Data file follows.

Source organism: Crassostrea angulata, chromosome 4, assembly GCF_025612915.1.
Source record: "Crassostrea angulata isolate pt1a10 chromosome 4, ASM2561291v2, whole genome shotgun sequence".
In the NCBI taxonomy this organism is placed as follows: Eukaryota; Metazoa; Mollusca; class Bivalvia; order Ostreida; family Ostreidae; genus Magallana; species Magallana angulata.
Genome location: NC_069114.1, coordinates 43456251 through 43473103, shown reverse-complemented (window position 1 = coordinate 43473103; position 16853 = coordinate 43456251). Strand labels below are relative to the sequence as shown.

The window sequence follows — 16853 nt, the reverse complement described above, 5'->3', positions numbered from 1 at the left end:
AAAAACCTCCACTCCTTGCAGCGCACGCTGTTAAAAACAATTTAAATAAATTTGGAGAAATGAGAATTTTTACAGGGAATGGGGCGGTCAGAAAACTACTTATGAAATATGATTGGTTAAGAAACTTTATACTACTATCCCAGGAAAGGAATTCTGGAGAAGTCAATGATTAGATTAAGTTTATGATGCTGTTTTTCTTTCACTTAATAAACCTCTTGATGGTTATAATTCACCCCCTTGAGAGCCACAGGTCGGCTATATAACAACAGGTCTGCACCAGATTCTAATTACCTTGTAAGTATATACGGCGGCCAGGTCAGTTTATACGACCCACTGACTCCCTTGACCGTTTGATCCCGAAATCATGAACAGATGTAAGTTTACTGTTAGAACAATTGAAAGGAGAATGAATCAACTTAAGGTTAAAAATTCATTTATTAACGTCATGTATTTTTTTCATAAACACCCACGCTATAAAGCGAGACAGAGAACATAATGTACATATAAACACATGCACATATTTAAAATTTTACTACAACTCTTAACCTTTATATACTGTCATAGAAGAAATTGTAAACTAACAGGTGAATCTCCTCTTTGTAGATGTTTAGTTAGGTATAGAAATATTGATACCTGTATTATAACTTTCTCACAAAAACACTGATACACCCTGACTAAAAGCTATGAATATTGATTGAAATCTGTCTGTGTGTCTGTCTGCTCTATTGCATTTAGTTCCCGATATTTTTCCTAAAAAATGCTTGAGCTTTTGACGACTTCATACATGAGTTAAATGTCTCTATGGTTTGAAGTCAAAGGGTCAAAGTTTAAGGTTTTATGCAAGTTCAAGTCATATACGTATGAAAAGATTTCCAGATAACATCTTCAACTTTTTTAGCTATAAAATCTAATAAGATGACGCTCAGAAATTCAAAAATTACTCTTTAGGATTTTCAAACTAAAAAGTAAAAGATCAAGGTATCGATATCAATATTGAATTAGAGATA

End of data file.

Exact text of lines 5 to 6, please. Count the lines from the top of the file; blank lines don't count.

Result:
The window sequence follows — 16853 nt, the reverse complement described above, 5'->3', positions numbered from 1 at the left end:
AAAAACCTCCACTCCTTGCAGCGCACGCTGTTAAAAACAATTTAAATAAATTTGGAGAAATGAGAATTTTTACAGGGAATGGGGCGGTCAGAAAACTACTTATGAAATATGATTGGTTAAGAAACTTTATACTACTATCCCAGGAAAGGAATTCTGGAGAAGTCAATGATTAGATTAAGTTTATGATGCTGTTTTTCTTTCACTTAATAAACCTCTTGATGGTTATAATTCACCCCCTTGAGAGCCACAGGTCGGCTATATAACAACAGGTCTGCACCAGATTCTAATTACCTTGTAAGTATATACGGCGGCCAGGTCAGTTTATACGACCCACTGACTCCCTTGACCGTTTGATCCCGAAATCATGAACAGATGTAAGTTTACTGTTAGAACAATTGAAAGGAGAATGAATCAACTTAAGGTTAAAAATTCATTTATTAACGTCATGTATTTTTTTCATAAACACCCACGCTATAAAGCGAGACAGAGAACATAATGTACATATAAACACATGCACATATTTAAAATTTTACTACAACTCTTAACCTTTATATACTGTCATAGAAGAAATTGTAAACTAACAGGTGAATCTCCTCTTTGTAGATGTTTAGTTAGGTATAGAAATATTGATACCTGTATTATAACTTTCTCACAAAAACACTGATACACCCTGACTAAAAGCTATGAATATTGATTGAAATCTGTCTGTGTGTCTGTCTGCTCTATTGCATTTAGTTCCCGATATTTTTCCTAAAAAATGCTTGAGCTTTTGACGACTTCATACATGAGTTAAATGTCTCTATGGTTTGAAGTCAAAGGGTCAAAGTTTAAGGTTTTATGCAAGTTCAAGTCATATACGTATGAAAAGATTTCCAGATAACATCTTCAACTTTTTTAGCTATAAAATCTAATAAGATGACGCTCAGAAATTCAAAAATTACTCTTTAGGATTTTCAAACTAAAAAGTAAAAGATCAAGGTATCGATATCAATATTGAATTAGAGATA